Friday , September 18 2020
Bob Dylan: Chapter 31.

Music Review: Bob Dylan – “Love and Theft”

Bob Dylan released "Love and Theft" on the memorable date of September 11, 2001. The quotation marks are an official part of the title. It was his first album since 1997’s Time Out Of Mind. While that album would be dark and even fearful at times; Dylan would return to his blues and folk roots in a positive manner. Though far different from each other, both were successful in their own way. It would be Dylan’s highest charting album in years reaching number 3 on the National charts. Rolling Stone Magazine would place it at 467 on their 500 greatest albums of all time.

I can’t help but think that Dylan had fun writing and recording the songs for this album. There is an old time feel to it, especially on the blues numbers. The lyrics were strong and the song structures tight. The music itself has a beauty. Dylan was also wise enough to use his touring band in the studio rather than assembling different combinations for each track. The fact that they had been playing together regularly shows. The only problem I have with the album is his voice. It has a gruffness and sounds lower than in the past, but he manages to get by.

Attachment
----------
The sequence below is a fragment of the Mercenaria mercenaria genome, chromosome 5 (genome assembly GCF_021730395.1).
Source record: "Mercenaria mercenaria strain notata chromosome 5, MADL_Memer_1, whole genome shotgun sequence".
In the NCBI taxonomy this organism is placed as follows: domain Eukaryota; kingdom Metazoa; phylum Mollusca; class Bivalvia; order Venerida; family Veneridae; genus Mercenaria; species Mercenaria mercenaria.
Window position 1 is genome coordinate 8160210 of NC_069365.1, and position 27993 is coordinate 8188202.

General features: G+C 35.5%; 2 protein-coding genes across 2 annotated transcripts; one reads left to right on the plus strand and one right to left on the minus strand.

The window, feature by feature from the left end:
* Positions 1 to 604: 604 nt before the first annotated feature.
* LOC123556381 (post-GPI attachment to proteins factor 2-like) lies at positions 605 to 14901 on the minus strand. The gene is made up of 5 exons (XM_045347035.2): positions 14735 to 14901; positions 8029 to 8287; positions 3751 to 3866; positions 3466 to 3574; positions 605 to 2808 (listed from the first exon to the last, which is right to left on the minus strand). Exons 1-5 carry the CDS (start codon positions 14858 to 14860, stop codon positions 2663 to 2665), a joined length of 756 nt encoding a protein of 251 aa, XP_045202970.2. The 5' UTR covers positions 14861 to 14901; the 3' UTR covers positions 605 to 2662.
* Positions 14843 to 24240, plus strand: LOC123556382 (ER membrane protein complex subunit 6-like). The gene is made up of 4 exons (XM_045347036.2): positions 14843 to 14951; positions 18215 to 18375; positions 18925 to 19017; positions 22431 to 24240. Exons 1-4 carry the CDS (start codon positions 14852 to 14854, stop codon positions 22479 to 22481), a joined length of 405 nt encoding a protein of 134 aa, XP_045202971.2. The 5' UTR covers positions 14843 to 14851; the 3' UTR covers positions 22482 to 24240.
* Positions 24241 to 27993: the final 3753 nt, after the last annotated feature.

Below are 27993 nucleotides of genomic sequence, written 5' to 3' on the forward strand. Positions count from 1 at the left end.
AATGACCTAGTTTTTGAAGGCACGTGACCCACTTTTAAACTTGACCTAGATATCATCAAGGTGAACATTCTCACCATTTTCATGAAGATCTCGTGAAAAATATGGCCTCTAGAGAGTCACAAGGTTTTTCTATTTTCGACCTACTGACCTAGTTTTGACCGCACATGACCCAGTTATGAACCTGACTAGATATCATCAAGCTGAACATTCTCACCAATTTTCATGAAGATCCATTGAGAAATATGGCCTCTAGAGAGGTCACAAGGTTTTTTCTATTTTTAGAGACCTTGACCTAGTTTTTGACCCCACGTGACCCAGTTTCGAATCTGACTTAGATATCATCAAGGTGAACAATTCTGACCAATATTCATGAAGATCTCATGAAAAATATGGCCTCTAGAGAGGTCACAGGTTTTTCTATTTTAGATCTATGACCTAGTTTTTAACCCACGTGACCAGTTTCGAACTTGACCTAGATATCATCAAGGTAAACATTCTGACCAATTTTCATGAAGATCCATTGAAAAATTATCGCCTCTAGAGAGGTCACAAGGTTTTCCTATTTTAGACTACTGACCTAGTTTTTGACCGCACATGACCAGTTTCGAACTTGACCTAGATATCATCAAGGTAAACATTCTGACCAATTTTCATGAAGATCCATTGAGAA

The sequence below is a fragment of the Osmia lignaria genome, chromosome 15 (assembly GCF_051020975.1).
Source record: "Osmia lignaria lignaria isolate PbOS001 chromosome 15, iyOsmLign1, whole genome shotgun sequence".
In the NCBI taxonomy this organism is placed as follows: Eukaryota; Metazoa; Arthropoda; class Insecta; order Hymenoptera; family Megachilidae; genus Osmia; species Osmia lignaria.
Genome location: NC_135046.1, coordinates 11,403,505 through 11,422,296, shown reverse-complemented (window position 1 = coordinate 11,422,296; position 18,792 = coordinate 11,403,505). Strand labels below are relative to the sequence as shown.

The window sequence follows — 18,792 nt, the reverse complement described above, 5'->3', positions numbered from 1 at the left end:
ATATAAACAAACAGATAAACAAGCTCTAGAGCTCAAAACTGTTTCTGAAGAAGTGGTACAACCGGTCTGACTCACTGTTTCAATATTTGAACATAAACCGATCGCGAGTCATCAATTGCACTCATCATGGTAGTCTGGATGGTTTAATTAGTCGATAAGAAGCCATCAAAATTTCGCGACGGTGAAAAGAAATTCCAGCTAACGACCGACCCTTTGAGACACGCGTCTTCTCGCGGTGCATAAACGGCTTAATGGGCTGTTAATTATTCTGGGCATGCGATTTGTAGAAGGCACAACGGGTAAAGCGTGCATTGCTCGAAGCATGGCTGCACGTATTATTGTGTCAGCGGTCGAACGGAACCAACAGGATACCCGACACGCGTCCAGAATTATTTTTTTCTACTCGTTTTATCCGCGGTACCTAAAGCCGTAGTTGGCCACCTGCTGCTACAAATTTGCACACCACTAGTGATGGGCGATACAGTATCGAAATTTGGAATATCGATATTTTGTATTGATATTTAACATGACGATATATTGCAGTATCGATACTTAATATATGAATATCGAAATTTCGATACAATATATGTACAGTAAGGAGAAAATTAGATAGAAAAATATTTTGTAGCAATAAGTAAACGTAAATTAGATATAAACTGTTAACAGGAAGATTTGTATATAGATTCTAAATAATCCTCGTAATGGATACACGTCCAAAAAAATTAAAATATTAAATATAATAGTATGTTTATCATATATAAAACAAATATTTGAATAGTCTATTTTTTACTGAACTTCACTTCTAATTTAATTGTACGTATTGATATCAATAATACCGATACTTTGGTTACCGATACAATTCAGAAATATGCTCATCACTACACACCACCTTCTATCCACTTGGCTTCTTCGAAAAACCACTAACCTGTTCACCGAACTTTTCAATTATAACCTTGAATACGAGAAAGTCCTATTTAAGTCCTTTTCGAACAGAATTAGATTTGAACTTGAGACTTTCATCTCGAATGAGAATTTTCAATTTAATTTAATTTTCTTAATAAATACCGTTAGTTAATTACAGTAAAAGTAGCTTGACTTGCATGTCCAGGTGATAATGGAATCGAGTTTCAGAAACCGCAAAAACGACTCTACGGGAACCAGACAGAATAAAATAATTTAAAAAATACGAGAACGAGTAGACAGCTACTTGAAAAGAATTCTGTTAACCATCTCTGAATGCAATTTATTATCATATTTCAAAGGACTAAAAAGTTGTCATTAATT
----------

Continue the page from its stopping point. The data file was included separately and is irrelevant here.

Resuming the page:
This is not as personal or as thoughtful as many of his past efforts. Instead the focus is upon the songs themselves and this was a wise decision. Dylan, who was now forty years into his career, had decided to just create some music with no hidden agenda or at least very little.

It is the blues songs that dominate the album. “High Water (For Charley Patton)” is Dylan paying homage to a man who influenced not only his music but American music in general. Also known as Charlie Patton, he was one of the originators of The Delta Blues sound. The song looks at southern racial history as well.

Other original blues tunes dominate this release. “Po’ Boy” is right out of the 1920’s. “Sugar Baby” can almost be imagined as being played at a funeral procession in New Orleans. “Bye and Bye” has been used in his live act and the sweet music provides shelter from the intensity of the lyrics. “Summer Days” almost makes a turn into an early country swing sound.

The most memorable track on the album is “Mississippi.” It is a melodic folk ballad of alienation and regret. Both Sheryl Crow and The Dixie Chicks would change this song around and create memorable versions.

"Love and Theft" is an album I do not play enough. When I do give it a spin I find new delights. Bob Dylan proved, that even as his life entered its sixth decade, he is still a master of his craft.

About David Bowling

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